There is something horribly fascinating about watching Wisconsin Republicans discuss their plans for our state's school system.
First, they swing the bloody ax:
- The biggest budget cuts to our public schools in state history, nearly $900 million. Kerchunk.
- A bill to create a statewide system of charter schools whose authorizing board is appointed by Scott Walker and the Fitzgeralds, and which will funnel resources out of local schools and into cheapo online academies. Kerchunk.
- Lifting income caps on private-school vouchers so taxpayers foot the bill to send middle- and upper-income families' kids to private school. Kerchunk.
Then comes the really sick part. They candy-coat all this with banal statements about "reforms" that will "empower" parents and students and improve education.
Last week, Walker went to Washington, D.C., to give a speech to school-choice advocates at the American Federation for Children. He started off by reading a Dr. Seuss book, and talking about how "every kid deserves to have a great education."
Then he shocked his own Republican allies back home in the state Capitol by announcing, without warning, that he plans to expand the voucher program from Milwaukee to Beloit, Racine and Green Bay.
Republican Sen. Van Wangaard of Racine and Senate President Mike Ellis objected to being blindsided by Walker's voucher expansion plan, and Ellis backed away from the whole taxpayer funding for wealthy private school families idea.
Luther Olsen, Senate Education Committee chair, also backed away from Walker's sudden voucher-expansion plan, under intense pressure to stop carrying water for a governor whose education agenda looks like a death sentence for his district's schools. But in general, Olsen is doing just as much damage as Walker.
Olsen, the target of an energetic recall campaign, was a cosponsor of Senate Bill 22, to create that statewide charter school board, take charter school authorizing authority out of the hands of local school boards and funnel per-pupil spending to virtual charter schools. The bill would also, according to quite a few teachers, parents and constituents who came out in droves to testify against it, cause mass closures of local schools in rural areas, including Olsen's own community.
"Wautoma schools are bracing for the worst," Patricia Schmidt, a white-haired elementary school music teacher from Olsen's district, told the committee.
The more voters learn about the whole package of Republican education proposals, the more legislators have begun hemming and hawing.
Like Walker, Olsen likes to make banal speeches about helping the children.
At this week's hearing on his omnibus education bill, after weeks of listening to enraged testimony, particularly from Milwaukee, about Republican plans to overturn local decision-making on the sale of school buildings, teacher residency, and, of course, the Walker/Fitzgerald virtual charter schools, he kept talking about how his education proposals enhance "local control."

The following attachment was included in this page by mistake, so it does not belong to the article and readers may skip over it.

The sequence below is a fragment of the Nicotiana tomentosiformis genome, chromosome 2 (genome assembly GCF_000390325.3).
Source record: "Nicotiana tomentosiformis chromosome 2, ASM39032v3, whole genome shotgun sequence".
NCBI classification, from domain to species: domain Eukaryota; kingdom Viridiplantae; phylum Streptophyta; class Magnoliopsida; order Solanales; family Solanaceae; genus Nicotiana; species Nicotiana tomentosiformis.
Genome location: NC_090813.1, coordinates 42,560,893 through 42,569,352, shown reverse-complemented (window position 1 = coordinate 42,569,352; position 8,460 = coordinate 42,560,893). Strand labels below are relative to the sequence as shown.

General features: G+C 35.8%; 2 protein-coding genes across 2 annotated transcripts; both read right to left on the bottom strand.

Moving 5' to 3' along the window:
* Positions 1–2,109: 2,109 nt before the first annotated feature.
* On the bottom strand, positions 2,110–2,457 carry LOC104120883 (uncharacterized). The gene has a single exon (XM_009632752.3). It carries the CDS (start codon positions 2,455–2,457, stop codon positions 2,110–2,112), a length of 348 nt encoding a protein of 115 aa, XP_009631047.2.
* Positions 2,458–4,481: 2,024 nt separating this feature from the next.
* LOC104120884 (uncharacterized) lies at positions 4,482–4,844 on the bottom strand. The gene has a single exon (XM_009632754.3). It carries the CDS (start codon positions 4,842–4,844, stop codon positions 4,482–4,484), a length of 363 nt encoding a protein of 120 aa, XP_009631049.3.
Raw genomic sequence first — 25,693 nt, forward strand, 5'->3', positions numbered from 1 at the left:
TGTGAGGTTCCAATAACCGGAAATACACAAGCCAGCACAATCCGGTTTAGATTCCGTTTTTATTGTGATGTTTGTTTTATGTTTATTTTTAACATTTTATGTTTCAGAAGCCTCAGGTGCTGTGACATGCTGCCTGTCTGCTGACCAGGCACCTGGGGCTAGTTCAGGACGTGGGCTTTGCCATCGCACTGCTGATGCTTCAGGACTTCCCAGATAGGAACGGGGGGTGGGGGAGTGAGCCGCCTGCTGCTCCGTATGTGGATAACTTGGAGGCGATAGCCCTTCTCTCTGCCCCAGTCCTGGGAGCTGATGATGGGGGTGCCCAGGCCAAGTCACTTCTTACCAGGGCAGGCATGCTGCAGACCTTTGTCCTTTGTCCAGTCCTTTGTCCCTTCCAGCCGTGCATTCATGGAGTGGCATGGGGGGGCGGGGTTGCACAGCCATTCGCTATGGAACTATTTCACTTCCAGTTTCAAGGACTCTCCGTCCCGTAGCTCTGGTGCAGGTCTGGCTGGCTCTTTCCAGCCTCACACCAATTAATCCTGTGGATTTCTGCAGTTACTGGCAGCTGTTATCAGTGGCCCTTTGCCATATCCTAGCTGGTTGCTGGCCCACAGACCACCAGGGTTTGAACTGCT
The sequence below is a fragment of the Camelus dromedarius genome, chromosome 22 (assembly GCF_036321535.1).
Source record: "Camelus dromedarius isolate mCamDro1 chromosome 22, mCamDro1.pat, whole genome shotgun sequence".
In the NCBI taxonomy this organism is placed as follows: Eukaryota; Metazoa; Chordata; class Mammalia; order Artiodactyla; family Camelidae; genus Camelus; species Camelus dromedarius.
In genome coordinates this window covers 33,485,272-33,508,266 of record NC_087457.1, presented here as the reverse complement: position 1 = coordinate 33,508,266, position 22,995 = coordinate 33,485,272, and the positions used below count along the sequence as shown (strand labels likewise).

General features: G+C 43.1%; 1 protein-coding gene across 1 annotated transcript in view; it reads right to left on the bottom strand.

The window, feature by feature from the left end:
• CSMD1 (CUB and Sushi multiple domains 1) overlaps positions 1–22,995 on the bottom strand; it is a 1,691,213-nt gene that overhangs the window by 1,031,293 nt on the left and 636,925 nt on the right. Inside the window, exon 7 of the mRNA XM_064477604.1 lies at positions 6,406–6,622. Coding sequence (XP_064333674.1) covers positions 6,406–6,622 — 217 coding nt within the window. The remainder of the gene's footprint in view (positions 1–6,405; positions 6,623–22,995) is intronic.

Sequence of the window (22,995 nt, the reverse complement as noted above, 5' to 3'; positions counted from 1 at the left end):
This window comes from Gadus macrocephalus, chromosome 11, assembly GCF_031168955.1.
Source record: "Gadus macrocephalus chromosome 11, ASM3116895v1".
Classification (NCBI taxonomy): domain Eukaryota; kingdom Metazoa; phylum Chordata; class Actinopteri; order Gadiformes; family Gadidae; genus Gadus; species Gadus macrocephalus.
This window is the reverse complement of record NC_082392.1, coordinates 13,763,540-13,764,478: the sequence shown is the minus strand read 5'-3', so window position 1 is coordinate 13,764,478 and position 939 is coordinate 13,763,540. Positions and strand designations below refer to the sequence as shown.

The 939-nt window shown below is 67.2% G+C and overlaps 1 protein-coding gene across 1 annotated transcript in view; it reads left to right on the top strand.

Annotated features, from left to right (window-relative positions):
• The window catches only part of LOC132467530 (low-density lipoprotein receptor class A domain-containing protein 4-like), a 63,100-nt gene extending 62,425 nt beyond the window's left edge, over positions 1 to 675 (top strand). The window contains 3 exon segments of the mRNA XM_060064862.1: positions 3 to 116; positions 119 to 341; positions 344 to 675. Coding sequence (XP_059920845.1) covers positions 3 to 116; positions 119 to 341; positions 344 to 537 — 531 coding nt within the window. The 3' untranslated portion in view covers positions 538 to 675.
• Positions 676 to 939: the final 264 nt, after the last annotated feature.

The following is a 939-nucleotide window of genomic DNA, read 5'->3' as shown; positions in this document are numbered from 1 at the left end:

Olsen and Walker should go on the road together, reciting rhyming verse about helping the children and empowering local communities. They're adorable.
But this is a sideshow. As Wisconsinites are becoming increasingly aware, the real money in state politics is streaming in from a nationally financed campaign to destroy public schools and privatize education. Olsen's second-biggest individual contributor, according to the Wisconsin Democracy Campaign data, is Richard Sharp of the Richmond, Va.-based Alliance for School Choice.
The American Federation for Children, which hosted Walker in Washington, D.C., is a spin-off of the Michigan-based group All Children Matter, which has poured millions into phony issue ads in state legislative races and been the defendant in multiple campaign-finance lawsuits, including one here in Wisconsin.
Both groups were founded by Michigan billionaires Dick and Betsy DeVos, who brought Walker out to be a star speaker in Washington.
While he was there, Walker gave a shout-out to disgraced former Assembly Speaker Scott Jensen, who now works for the American Federation for Children, along with Brian Pleva, who used to run the powerful Republican Assembly Campaign Committee here in Wisconsin.
Meanwhile, James Bender, former chief of staff for now-Assembly Speaker Jeff Fitzgerald, is now a lobbyist for School Choice Wisconsin.
It's telling, notes Democratic state Rep. Mark Pocan, that top Republican staffers left their jobs just as their party reached the pinnacle of power to work for school choice groups.
With Jensen's help, school choice groups are in contention to be the single most powerful lobby group in the state. In the last election cycle, American Federation for Children spent $820,000 to Wisconsin Manufacturers & Commerce's $1 million.
As Pocan puts it, "the voucher groups are the heavies now. Bankers and Realtors have become the B team."
And the voucher groups will have scored a major victory by liquidating a once-great public school system in Wisconsin. Unless, of course, voters wake up to the Republicans' agenda, beyond their platitudes about helping children.
Ruth Conniff is the political editor of The Progressive.